Legal Strategies

Nils Johnson Jr., Johnson & Johnson Law Office:
Legal Strategies: Ohio’s Legacy Trust Law Protects Assets

January 2, 2018

Business clients typically minimize exposure to creditor claims by using liability-limiting business structures, by maintaining appropriate insurance coverages, by maximally funding qualified retirement plans and by dispersing asset ownership within the family.

High-net-worth clients, whose activities subject them to extraordinary claims, may now also use an additional tool to protect a portion of their assets – an Ohio Legacy Trust (OLT).

Placing assets into a plain vanilla revocable living trust does not shield them from creditors. An OLT is an irrevocable trust, the assets of which are protected. An OLT is funded with “excess” assets – assets that are not needed to take care of existing obligations and assets that are not “already-protected.”

Step 1: Solvency analysis.  

  •  Assets are listed and debts deducted, along with actual and contingent liabilities (lawsuits, personal guarantees, etc.).
  •  Already protected assets (such as funds in qualified retirement plans) are also deducted.
  •  Future earnings are considered.
  •  A cushion is added – in case calculations are off.

Some or all of the resulting “exposed net worth” can be moved to an Ohio Legacy Trust.

Step 2: Solvency affidavit.

An affidavit is recorded saying the client is legal owner of the property being transferred, that creditors are not being defrauded, that the client will not be rendered insolvent by the transfer, that no lawsuits or administrative proceedings have been filed or are threatened, and that bankruptcy is not contemplated.

Step 3: Waiting period.

Having created the Ohio Legacy Trust, filed the solvency affidavit and transferred property to the trust and waited, in most instances 18 months, a creditor’s claims against the OLT are barred, unless the creditor can prove by clear and convincing evidence the transfer was fraudulent – a high and difficult hurdle.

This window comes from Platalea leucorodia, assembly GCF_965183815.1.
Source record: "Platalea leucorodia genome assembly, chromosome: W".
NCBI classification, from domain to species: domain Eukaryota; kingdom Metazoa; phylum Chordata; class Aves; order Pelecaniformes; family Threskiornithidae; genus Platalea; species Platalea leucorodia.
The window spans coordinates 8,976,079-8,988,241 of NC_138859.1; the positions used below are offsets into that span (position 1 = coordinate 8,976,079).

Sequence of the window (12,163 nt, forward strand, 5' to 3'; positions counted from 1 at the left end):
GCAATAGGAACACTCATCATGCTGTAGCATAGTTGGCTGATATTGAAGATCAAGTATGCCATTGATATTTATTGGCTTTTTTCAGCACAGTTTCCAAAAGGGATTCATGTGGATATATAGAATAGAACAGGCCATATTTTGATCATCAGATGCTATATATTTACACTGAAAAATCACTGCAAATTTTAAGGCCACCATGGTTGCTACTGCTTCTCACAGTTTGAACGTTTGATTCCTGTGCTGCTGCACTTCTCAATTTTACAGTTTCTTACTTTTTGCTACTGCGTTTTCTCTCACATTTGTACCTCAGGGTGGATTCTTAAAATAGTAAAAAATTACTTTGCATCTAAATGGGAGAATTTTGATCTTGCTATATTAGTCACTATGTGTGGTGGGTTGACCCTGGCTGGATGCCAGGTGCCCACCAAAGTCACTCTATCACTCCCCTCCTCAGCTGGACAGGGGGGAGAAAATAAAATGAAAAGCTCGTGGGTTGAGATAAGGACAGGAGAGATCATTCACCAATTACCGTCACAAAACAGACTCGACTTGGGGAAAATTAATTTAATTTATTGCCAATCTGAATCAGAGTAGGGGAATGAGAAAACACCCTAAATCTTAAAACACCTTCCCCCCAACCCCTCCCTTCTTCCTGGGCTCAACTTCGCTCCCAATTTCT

Structure of OLT.

The client (and possibly the client’s spouse and children) is the lifetime beneficiary of the OLT. The trustee can be a qualified financial institution, or any person, other than the client. The trustee should not be a subordinate of the client. At least one trustee must have ties to Ohio.

Client rights over the OLT.

The client can retain these rights and powers over the Ohio Legacy Trust:

  •  To receive trust income and to receive principal – at the trustee’s discretion.
  •  To name by will ultimate trust beneficiaries (but not the client’s estate or creditors).
  •  To veto distributions to other current trust beneficiaries.
  •  To remove the trustee and appoint a new one.
  •  To demand up to 5% of the trust property annually.
  •  To live in a residence owned by the OLT.

Client Management rights.

The client can retain control and management of assets moved into trust as follows:

  •  A limited liability company is created to hold financial or business assets, or real estate.
  •  The client is named the manager of the LLC, perhaps under a long-term contract.
  •  The member’s interest in the LLC is then assigned to the OLT.

The result: While the client owns no member’s interest that could be attached, he still is in management control.

In sum, clients can achieve a great degree of asset protection by taking common-sense steps in arranging their affairs. In addition, a client with a large net worth and one whose activities subject him to potential extraordinary claims might now also consider setting up an OLT for a portion of their assets.

Have legal strategy questions? Email Nils Johnson Jr. at Nils@johnsonandjohnsonohio.com.

Published by The Business Journal, Youngstown, Ohio.